This carb research began for me when I started coaching physique athletes. In my meal plans, I provide a macro based MEAL plan (with foods/meals/recipes)- but since macro counting and replacing foods has become so popular, and quite frankly, easier to coach, it’s time to explain why a carb is not a carb and hopefully my athletes can make better swaps 🙂
*Scroll to the bottom for the food list *
Glucose: The Body’s Carbohydrate
There are a few paths by which the body manufactures glycogen. Muscle glycogen stores are replenished by blood-borne glucose (glycogen itself is essentially a chain of glucose molecules strung together), while the liver (which also stores glycogen) can make glycogen from fructose, lactates, alanine and other substrates. Because the liver has several pathways by which it can manufacture glycogen, most of the glucose absorbed from the gut actually travels through the liver without being absorbed and is, in a sense, “reserved” for muscle glycogen production. Only as muscle glycogen stores become replenished will the liver increase its production of glycogen from glucose.
The downside of the liver’s demand for glycogen is that when it runs out of glycogen it takes alanine, and the other substrates, from the muscles in order to make more (it can’t actually take the glycogen because once it is manufactured in the muscle it can’t be removed – it must be used for energy). The result is muscle atrophy (i.e. shrinkage).
The goal is, therefore, clear: Keep liver glycogen stores full so that muscle protein isn’t compromised and keep muscle glycogen levels full so that maximum ATP is available, via anaerobic glycolysis, for intense weight training. We know that glucose is vitally important for both of these processes (you don’t actually eat glycogen) so our attention should shift towards the best sources and timing of glucose intake. All carbohydrates are digested and converted into glucose by the body (except fructose – more on that later). So, now we need to focus on what kinds of carbohydrates (and which food sources) are best at delivering glucose to the muscles and liver.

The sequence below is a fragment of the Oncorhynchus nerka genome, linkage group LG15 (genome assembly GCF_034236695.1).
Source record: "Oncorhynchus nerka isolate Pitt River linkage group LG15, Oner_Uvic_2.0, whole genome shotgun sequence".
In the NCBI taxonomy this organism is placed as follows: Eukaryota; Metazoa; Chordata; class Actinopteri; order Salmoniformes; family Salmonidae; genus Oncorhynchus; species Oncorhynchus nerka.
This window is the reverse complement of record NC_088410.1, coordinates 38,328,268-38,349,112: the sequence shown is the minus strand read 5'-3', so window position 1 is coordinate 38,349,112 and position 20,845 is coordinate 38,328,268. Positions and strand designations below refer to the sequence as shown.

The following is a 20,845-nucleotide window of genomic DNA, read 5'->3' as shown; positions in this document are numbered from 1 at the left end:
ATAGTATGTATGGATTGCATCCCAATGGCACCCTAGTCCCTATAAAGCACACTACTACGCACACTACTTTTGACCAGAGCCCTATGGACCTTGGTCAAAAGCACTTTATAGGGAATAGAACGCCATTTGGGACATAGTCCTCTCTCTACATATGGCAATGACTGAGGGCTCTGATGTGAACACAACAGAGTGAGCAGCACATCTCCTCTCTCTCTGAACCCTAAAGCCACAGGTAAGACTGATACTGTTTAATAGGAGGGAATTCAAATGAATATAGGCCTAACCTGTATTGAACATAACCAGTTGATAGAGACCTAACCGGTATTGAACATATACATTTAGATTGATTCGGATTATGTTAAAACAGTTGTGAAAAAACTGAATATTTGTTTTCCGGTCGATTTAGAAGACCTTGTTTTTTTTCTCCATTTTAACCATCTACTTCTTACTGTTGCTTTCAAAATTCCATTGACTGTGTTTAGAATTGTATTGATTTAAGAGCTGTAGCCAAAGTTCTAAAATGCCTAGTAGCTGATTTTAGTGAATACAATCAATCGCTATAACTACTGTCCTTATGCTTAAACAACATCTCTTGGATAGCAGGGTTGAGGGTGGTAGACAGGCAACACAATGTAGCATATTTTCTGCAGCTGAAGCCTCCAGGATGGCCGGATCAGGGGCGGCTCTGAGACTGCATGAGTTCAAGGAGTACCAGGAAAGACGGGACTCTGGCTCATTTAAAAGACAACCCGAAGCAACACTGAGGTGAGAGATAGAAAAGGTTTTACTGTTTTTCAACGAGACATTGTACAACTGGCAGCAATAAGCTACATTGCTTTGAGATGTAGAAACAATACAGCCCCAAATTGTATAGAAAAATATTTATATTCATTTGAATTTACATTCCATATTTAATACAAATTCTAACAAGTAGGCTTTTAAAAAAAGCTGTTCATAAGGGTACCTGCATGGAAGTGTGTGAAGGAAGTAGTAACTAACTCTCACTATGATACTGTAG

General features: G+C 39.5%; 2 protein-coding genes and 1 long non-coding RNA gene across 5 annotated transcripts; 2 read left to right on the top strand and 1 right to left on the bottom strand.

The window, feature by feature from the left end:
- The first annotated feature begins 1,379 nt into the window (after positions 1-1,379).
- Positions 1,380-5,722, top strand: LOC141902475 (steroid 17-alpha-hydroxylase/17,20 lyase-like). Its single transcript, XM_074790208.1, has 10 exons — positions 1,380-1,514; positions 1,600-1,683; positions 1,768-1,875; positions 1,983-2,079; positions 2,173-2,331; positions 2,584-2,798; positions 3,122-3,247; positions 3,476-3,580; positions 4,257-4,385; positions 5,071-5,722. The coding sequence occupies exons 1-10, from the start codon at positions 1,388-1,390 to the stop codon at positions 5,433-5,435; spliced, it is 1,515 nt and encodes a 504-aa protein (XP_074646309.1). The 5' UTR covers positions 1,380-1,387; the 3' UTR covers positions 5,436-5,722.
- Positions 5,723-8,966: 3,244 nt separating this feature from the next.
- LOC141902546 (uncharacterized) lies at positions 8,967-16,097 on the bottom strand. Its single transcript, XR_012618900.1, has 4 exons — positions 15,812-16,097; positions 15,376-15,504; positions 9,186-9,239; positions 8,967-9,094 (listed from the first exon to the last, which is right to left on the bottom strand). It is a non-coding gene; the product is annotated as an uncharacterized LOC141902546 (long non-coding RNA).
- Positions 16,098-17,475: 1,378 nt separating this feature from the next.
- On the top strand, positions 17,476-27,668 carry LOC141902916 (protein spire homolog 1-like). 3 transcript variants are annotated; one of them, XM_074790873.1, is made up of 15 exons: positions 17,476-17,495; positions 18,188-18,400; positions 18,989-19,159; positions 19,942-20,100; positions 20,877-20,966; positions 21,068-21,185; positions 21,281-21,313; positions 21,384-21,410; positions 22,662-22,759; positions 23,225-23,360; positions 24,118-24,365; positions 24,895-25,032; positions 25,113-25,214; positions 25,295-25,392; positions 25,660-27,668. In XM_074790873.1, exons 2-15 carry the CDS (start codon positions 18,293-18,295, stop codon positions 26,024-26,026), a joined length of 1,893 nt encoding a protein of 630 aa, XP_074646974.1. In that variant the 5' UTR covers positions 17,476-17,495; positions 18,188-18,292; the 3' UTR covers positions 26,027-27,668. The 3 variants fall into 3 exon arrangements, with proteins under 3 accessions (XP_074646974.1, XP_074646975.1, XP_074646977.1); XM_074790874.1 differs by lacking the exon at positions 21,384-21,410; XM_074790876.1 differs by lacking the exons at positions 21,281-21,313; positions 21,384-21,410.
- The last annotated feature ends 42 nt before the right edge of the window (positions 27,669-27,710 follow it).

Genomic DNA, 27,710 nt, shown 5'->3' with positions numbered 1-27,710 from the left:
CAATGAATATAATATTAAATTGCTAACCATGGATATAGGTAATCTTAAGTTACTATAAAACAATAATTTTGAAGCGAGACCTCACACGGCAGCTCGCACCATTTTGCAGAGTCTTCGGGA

The Four Categories Of Carbohydrates
Carbohydrates are divided into four main categories. They are:
- Monosaccharides: Glucose (also called dextrose), fructose (in fruits) and galactose (in milk)
- Disaccharides: Sucrose (table sugar), lactose (in milk) & maltose (in beer)
- Polysaccharides: Such as starches (in vegetables); these are chains of glucose molecules bonded together
- Fiber: Soluble (in oatmeal, some fruits, etc.) & insoluble (in whole grains, especially their bran)
The first two categories make up what are called the simple sugars (or simple carbohydrates), the last two are collectively called the complex carbohydrates.
The reaction of the body to the ingestion of the different categories of carbs can be quite different. Because monosaccharides and disaccharides are simple in structure, they tend to digest quickly; being rapidly converted into glucose by the body. This causes blood glucose (often referred to as “blood sugar”, a term which I’ll use in this article myself) to rise rapidly – the exception to this rule is fructose, which will be covered later. Polysaccharides however, because they are chains of glucose molecules bonded together, must be broken down considerably by enzymes in the gut before they can be absorbed. These digestive enzymes break the bonds between the glucose molecules making up the polysaccharides, allowing the body to utilize the carbs. But this process requires time, so polysaccharides digest more slowly than simple sugars, raising blood sugar more gradually and not as high. Because of the time spent in the gut they also provide a longer, more steady “flow” of glucose – they are the “slow-burners” of carbohydrates, so to speak (potatoes and yams are exceptions to this rule).
When blood sugar rises the pancreas secretes insulin in response. It is the function of insulin to increase the number of transporters at the surface of the cells that carry glucose inside (insulin itself doesn’t actually transport anything across). Once inside muscle and liver cells, glucose can be used either for energy or changed into glycogen and stored for future use. If glycogen stores are already full, more glucose is present than is immediately needed for energy, or there is simply more glucose present in the blood than the muscles and liver can absorb, then the excess will be converted to fat and stored in fat cells. Fat cells also absorb glucose – a process facilitated by insulin – but they don’t produce energy or glycogen, they only change the glucose to fat and store it. This is why some diets attempt to control both blood glucose and insulin levels to acheive fat loss.